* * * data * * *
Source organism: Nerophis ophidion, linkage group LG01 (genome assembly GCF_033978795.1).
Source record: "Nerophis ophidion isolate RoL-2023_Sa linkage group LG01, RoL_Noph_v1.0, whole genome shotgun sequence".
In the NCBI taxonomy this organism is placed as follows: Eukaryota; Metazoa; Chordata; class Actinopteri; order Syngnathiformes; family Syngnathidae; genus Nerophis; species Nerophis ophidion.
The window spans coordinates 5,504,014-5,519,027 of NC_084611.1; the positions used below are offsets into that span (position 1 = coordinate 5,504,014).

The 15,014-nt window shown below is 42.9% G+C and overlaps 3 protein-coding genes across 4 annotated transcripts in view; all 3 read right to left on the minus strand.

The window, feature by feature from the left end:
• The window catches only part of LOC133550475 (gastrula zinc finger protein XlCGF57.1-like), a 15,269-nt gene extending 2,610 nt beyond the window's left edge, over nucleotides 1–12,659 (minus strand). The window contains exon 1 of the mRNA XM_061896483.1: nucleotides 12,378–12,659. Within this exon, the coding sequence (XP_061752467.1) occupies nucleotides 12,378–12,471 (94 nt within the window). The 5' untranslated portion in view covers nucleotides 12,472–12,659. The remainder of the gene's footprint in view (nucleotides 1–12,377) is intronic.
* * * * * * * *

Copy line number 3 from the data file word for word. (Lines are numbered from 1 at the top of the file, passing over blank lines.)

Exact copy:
In the NCBI taxonomy this organism is placed as follows: Eukaryota; Metazoa; Chordata; class Actinopteri; order Syngnathiformes; family Syngnathidae; genus Nerophis; species Nerophis ophidion.